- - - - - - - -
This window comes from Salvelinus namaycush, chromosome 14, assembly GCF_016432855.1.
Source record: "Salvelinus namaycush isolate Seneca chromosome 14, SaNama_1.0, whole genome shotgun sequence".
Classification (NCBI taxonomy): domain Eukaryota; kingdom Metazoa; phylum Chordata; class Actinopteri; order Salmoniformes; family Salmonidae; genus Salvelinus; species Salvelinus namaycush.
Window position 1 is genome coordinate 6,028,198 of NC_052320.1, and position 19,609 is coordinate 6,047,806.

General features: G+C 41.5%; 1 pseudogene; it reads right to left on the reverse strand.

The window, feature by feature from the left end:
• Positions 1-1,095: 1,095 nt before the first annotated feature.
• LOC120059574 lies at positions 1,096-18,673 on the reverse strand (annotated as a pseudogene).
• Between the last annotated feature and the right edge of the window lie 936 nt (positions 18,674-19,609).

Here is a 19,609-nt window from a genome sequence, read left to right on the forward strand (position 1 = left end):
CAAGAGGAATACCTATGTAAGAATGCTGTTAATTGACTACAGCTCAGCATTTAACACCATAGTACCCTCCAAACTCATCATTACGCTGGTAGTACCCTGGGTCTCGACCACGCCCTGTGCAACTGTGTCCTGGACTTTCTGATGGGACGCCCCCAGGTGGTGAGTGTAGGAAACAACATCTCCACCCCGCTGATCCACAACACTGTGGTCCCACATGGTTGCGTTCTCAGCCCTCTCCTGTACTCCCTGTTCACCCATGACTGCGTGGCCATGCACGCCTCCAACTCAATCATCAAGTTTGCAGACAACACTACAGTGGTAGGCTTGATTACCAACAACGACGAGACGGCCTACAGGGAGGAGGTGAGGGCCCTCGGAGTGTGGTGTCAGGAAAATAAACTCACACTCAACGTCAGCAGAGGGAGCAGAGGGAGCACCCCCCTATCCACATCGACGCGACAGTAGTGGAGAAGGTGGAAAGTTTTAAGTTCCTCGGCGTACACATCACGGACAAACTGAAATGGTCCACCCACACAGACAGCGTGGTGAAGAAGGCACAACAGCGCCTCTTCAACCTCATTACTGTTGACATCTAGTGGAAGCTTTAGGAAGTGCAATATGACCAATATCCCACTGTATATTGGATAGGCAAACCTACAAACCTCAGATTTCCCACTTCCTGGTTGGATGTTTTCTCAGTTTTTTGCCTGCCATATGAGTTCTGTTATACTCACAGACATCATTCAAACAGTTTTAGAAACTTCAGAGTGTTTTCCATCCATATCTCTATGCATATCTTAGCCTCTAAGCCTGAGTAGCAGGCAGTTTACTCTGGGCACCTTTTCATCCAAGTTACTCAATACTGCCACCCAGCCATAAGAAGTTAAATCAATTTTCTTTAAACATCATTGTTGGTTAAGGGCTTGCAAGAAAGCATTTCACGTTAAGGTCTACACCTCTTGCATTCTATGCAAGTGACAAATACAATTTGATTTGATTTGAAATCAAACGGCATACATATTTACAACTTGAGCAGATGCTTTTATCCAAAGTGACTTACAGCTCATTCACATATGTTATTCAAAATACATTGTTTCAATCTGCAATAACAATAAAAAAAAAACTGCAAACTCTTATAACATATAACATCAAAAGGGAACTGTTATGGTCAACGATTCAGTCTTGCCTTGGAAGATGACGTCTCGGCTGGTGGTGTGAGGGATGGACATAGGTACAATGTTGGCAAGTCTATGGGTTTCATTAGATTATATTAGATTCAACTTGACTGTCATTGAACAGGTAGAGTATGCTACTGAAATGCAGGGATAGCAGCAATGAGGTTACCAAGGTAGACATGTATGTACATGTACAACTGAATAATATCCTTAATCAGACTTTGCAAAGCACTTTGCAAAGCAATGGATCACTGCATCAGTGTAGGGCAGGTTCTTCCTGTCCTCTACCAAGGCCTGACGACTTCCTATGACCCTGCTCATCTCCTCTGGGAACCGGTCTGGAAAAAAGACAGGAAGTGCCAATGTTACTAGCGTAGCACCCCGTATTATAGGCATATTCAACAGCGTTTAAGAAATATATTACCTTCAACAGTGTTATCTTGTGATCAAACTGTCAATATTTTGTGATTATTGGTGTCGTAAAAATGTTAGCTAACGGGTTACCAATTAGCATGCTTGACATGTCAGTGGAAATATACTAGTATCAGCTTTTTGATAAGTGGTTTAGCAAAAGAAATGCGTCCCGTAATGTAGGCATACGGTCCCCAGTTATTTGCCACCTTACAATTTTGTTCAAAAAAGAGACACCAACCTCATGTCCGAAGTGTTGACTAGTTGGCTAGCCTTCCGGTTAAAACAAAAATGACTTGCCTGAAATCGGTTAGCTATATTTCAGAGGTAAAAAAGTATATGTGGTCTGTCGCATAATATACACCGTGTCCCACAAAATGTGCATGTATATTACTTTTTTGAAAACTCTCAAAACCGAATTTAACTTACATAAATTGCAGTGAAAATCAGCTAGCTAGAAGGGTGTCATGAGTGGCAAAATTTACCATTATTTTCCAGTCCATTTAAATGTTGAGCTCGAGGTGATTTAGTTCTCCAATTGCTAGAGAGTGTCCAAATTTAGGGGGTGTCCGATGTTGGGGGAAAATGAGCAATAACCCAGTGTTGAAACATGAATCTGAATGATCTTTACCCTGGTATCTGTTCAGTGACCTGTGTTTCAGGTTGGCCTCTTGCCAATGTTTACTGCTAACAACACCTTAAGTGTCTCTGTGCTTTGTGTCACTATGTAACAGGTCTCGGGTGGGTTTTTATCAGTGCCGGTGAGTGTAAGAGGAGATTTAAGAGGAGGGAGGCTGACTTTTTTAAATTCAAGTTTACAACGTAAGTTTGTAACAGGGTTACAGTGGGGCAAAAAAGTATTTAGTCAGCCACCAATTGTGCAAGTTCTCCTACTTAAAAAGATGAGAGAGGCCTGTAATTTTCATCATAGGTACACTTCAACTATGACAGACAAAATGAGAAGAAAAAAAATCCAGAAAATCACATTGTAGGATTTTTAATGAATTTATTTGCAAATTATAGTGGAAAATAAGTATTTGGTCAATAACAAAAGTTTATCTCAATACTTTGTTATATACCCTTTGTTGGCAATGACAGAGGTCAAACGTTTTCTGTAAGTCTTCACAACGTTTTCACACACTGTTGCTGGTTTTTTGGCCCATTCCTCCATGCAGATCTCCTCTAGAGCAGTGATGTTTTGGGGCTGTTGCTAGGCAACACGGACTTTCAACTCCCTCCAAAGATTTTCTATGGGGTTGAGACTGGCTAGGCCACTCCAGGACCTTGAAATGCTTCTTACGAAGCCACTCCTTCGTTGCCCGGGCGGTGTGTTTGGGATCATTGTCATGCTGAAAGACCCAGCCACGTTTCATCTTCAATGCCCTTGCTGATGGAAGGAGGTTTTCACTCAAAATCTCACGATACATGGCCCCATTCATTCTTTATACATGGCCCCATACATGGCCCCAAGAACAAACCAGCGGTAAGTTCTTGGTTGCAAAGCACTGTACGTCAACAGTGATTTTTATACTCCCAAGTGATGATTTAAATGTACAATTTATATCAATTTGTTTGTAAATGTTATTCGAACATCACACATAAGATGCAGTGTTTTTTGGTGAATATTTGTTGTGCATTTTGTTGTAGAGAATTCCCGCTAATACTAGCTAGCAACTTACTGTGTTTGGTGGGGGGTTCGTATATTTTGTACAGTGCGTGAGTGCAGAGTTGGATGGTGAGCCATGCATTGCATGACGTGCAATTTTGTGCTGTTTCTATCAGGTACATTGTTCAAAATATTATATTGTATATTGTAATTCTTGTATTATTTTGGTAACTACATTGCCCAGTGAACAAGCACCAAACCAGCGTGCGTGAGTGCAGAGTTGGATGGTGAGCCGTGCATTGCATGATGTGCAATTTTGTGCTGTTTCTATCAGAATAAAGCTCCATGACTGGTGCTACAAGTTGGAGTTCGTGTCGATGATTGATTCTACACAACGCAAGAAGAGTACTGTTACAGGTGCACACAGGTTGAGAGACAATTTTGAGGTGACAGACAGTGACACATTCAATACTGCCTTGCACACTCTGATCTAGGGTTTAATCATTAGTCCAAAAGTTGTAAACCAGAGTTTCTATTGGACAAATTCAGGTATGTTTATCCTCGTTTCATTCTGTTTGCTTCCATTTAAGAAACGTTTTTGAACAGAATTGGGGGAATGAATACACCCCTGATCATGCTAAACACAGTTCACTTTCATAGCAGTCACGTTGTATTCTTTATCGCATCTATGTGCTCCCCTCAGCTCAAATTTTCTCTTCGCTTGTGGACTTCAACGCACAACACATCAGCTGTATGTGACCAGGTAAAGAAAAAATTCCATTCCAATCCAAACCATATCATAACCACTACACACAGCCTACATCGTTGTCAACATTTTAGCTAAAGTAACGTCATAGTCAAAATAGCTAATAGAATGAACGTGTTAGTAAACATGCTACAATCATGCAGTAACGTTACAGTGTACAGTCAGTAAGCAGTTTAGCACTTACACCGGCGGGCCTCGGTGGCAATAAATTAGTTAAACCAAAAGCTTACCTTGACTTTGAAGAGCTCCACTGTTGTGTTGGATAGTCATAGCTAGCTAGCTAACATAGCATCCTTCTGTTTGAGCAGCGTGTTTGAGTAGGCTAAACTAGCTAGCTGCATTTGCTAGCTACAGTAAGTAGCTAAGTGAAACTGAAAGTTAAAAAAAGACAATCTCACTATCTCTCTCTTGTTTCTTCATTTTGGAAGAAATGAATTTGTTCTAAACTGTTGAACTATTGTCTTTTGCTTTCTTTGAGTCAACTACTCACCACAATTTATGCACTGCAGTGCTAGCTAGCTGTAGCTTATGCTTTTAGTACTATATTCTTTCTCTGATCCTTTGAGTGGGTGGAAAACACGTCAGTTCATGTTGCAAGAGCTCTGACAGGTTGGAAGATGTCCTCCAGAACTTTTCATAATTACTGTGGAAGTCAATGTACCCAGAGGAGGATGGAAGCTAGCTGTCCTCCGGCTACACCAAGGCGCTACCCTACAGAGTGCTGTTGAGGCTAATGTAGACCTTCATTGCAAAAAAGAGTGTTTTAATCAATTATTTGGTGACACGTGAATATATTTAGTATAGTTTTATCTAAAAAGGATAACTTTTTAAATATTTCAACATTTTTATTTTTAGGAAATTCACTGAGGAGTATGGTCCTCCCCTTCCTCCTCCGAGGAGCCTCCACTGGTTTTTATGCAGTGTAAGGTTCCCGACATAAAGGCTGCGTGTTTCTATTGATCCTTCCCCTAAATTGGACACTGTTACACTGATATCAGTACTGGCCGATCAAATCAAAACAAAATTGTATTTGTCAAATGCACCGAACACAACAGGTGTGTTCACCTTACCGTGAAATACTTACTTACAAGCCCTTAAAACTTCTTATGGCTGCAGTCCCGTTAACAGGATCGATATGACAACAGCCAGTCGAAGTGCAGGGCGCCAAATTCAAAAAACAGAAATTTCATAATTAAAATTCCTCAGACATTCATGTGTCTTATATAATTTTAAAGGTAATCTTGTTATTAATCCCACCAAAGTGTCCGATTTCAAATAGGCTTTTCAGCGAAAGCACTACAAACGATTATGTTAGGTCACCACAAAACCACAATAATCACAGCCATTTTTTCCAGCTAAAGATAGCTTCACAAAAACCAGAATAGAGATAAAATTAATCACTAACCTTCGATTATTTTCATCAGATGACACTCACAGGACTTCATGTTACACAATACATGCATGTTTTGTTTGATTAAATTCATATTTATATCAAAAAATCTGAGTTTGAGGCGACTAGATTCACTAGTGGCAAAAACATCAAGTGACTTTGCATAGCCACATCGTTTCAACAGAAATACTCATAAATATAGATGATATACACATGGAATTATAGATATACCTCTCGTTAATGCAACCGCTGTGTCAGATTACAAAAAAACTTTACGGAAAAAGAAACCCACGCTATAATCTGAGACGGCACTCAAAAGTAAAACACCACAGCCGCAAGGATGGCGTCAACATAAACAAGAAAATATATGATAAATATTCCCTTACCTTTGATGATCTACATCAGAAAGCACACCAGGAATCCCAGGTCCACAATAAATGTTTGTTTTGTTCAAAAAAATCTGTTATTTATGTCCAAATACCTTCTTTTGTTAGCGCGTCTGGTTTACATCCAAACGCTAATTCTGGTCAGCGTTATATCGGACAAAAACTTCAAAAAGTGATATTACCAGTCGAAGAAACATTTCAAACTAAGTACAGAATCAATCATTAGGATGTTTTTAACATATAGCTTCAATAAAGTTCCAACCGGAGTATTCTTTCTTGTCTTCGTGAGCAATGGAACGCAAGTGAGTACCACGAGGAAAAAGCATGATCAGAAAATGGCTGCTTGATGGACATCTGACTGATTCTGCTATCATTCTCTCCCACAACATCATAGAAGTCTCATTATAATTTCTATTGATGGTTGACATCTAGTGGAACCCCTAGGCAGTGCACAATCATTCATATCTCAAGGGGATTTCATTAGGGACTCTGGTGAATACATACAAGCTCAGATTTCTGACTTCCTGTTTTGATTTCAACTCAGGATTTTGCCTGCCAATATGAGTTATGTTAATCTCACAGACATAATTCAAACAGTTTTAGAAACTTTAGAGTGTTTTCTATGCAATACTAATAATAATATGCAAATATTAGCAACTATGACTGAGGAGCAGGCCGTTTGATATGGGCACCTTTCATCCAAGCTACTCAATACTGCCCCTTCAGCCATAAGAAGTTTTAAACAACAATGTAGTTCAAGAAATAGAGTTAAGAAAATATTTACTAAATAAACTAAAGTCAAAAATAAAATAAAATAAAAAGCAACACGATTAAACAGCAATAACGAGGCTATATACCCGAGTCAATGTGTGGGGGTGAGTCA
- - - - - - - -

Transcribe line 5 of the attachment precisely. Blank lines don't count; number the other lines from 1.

General features: G+C 41.5%; 1 pseudogene; it reads right to left on the reverse strand.